Climate Change Mitigation, Peacebuilding, and Resilience

Bridge in front of the micro-hydro station in Malma, Baglung district, Nepal.

Bridge in front of the micro-hydro station in Malma, Baglung district, Nepal.

 

by Florian Krampe | published 10 April 2014, Carnegie Ethics Online

How are our efforts to reduce the impact of climate change affecting post-conflict societies? Thinking and research about the possible impacts of climate change adaptation and mitigation on post-conflict societies is almost nonexistent. Most attention remains on climate change and variability and their link to war.1 In this article I discuss the link between climate change mitigation and building peace. Drawing on new empirical data of micro hydropower development in post-conflict Nepal I inquire further if climate change mitigation contributes to peacebuilding.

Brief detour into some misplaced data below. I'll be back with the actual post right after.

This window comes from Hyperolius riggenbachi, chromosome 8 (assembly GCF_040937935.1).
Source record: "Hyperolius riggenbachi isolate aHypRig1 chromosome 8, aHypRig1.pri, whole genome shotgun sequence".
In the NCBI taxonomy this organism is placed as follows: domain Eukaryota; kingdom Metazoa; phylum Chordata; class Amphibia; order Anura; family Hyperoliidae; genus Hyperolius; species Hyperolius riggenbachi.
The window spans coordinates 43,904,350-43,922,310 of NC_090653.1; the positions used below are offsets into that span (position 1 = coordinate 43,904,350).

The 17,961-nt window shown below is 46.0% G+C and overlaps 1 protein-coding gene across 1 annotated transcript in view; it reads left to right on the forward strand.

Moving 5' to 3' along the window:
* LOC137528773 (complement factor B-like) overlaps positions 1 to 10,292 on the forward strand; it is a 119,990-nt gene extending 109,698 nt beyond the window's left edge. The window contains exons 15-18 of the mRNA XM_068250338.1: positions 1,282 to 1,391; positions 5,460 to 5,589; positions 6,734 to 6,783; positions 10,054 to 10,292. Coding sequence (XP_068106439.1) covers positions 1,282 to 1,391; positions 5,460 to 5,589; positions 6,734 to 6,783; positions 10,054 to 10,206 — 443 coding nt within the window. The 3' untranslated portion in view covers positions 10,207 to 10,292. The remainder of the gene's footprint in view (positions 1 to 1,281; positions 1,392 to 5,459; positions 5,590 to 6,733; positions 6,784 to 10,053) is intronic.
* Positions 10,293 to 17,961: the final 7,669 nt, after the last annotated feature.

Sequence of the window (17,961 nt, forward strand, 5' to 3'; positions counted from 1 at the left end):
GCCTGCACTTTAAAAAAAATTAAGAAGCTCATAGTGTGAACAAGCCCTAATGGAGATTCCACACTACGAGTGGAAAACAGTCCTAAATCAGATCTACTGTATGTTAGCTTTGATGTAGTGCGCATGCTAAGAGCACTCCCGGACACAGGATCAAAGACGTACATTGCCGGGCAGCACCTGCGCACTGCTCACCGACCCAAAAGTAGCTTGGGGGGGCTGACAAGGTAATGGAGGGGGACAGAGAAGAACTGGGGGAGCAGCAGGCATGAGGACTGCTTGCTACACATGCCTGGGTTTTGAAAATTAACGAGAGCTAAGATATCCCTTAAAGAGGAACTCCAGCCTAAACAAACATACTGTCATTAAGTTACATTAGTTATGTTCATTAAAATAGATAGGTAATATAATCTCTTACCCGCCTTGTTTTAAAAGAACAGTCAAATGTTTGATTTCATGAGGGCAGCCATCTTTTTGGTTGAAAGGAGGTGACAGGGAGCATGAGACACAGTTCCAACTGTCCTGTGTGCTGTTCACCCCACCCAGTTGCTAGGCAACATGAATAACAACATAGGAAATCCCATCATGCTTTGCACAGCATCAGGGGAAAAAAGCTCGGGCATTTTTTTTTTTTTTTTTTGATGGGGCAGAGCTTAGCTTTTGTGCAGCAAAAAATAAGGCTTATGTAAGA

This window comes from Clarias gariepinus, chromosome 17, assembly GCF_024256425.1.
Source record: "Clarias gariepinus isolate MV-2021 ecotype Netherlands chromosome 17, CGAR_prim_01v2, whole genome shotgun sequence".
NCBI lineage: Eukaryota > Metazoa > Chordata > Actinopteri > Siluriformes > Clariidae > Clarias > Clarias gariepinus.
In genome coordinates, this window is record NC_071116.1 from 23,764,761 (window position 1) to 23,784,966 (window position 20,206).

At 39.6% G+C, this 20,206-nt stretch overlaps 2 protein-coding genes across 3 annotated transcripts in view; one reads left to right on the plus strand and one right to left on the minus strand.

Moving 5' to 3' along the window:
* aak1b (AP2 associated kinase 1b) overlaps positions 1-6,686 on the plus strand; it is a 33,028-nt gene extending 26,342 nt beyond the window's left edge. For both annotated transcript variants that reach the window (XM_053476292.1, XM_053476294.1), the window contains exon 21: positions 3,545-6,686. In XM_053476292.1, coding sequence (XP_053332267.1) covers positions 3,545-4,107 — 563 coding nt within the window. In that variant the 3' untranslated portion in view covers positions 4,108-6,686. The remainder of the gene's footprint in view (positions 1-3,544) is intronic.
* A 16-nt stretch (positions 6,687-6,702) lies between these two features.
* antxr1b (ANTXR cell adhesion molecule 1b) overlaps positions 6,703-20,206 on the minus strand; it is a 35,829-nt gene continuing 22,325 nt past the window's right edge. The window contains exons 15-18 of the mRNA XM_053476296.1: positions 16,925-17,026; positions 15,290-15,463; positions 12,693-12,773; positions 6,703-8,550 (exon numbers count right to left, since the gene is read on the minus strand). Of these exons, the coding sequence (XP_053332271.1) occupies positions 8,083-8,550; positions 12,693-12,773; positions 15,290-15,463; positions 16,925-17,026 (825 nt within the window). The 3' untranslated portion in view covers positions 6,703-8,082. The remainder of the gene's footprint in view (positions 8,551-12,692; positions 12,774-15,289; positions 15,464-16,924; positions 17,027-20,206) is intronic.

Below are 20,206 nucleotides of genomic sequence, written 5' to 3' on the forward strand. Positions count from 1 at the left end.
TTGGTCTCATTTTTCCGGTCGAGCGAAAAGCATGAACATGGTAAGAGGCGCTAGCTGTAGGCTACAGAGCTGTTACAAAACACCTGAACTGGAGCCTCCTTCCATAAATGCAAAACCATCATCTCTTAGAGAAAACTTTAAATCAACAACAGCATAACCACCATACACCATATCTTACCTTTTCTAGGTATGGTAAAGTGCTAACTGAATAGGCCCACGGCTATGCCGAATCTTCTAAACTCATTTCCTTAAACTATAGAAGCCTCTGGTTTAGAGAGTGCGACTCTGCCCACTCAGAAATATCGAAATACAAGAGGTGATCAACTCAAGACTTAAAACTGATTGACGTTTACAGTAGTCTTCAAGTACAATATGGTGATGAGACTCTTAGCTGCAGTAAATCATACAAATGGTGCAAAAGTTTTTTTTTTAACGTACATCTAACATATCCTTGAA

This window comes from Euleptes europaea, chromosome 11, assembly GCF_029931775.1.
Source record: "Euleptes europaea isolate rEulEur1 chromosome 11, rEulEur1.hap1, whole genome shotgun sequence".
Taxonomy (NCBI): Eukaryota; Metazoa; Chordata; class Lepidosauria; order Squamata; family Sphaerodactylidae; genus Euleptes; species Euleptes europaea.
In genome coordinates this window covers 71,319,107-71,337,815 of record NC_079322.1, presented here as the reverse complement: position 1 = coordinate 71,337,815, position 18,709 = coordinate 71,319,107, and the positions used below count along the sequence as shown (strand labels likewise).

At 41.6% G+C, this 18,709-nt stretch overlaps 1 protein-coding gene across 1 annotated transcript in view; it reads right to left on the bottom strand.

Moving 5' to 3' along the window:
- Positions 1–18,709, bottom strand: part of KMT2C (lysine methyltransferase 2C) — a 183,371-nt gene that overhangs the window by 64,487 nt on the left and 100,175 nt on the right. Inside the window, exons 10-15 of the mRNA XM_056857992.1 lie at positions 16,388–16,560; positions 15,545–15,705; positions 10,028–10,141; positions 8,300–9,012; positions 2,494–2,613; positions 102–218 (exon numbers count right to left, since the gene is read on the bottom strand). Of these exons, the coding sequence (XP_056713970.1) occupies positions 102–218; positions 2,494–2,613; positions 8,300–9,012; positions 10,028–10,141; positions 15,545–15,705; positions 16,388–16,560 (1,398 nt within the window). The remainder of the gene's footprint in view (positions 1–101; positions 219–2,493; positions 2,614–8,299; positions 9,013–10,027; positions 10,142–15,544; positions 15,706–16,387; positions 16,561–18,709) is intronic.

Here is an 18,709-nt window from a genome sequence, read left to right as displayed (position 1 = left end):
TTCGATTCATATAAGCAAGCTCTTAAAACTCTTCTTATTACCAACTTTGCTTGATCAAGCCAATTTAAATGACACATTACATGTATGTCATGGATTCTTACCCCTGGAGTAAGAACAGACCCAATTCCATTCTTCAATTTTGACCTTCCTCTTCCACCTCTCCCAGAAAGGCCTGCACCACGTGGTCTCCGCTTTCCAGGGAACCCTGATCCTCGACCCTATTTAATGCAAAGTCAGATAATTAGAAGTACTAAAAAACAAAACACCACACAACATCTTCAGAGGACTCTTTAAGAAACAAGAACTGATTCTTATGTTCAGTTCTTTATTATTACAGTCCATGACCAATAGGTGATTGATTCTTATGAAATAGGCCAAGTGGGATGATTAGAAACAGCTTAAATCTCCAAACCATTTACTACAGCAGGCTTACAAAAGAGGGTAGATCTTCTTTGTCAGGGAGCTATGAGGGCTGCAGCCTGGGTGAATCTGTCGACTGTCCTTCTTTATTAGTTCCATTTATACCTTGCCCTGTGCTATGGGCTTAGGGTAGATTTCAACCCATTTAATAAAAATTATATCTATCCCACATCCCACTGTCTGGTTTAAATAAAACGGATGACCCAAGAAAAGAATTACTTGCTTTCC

The findings show that micro-hydropower development in Nepal has not contributed to peacebuilding on a state level. This is because these measures do not strengthen the political legitimacy of the post-conflict authorities, a crucial measure for successful peacebuilding. Actually, in the short run this measure of climate change mitigation has led to new informal spaces of peace beyond the reach of the Nepali state. This puts policy decision makers into a dilemma: Should they consider abandoning climate change mitigation policies if they might in fact risk the peacebuilding process? Or is it worth the bigger cause of reducing CO2 emissions globally? As this article shows, the answer might be more nuanced.

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